Hmm, yes, if the context is people who are very into mainstream life - they buy into social norms, and do not like to be different, etc.. they may look at an original personality as being a threatening or awkward or sadly lacking thing. But if you are not a suburban robot, then you would see it as a compliment, and would be horrified to discover that you are not an original personality.
I think it depends on how you phrased it. "You are an original character"is in my mind the same as "You have an original personality." But if you phrased it as "You have an original character," then I think it would sound unnatural. It would be appropriate e.g. in a situation where someone said: "You have an original character for a husband."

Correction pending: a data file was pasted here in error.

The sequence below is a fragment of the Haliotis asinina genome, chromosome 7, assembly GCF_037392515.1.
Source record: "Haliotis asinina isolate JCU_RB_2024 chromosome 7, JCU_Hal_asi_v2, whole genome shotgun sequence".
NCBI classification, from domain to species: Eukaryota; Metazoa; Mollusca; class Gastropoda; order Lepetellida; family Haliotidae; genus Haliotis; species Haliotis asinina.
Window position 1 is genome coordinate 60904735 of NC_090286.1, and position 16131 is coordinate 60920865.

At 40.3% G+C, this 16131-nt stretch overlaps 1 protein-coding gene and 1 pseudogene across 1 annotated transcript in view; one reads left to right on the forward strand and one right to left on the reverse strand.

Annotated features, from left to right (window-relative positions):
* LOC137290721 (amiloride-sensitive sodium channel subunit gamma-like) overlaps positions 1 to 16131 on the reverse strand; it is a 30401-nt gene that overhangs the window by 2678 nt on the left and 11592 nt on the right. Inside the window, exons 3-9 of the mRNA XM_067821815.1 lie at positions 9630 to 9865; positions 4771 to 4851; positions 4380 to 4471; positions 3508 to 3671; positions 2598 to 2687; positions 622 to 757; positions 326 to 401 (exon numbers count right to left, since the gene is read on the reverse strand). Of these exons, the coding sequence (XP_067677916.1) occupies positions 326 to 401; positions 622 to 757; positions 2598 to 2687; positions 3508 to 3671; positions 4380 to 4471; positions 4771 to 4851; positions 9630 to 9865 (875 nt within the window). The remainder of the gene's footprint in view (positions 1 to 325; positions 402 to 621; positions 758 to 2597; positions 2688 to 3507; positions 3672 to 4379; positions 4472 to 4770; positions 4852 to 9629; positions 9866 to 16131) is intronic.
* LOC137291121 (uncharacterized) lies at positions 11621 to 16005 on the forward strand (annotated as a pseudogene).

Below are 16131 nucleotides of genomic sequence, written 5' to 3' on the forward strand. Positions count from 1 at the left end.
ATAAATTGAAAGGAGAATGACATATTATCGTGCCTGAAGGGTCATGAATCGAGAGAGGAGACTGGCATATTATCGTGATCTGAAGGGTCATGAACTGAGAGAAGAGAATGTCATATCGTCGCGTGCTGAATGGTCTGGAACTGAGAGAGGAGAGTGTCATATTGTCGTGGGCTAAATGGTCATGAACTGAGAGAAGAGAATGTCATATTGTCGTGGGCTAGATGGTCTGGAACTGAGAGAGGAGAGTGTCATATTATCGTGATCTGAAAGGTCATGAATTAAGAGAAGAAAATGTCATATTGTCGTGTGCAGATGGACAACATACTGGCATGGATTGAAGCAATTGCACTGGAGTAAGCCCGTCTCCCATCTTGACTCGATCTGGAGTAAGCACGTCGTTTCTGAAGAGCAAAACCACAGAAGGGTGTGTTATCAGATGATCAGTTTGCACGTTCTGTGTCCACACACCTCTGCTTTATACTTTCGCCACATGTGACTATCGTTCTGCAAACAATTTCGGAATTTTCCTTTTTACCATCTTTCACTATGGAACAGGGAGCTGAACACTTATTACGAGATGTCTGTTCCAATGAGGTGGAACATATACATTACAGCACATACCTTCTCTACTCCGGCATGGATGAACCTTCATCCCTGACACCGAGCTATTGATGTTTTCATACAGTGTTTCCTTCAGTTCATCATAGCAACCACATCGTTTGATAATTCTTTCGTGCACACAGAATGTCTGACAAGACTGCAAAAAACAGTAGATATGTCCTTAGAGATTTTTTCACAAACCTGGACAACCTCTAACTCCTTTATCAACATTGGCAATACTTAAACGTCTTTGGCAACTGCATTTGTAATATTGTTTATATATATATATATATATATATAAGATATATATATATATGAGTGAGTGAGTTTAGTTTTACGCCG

Perhaps not everyone knows that "persona" was the name given by the Latins to the wooden mask used in the Greek theatre to represent the character of the different actors and to amplify their voices. In fact "persona", and consequently the derivatives like "personalità", comes from per (through) sonàre (to sound).
It is not very usual, in British society, to refer to another persons personality. It is much more usual, especially in conversation, to refer to a persons character (which is given herein as the proper first alternative to the more clumsy, in this context, personality). Idiomatic speech is not necessarily the same as textbook speech, and this is such a case.
Why not just say they have an interesting personality and be done with it?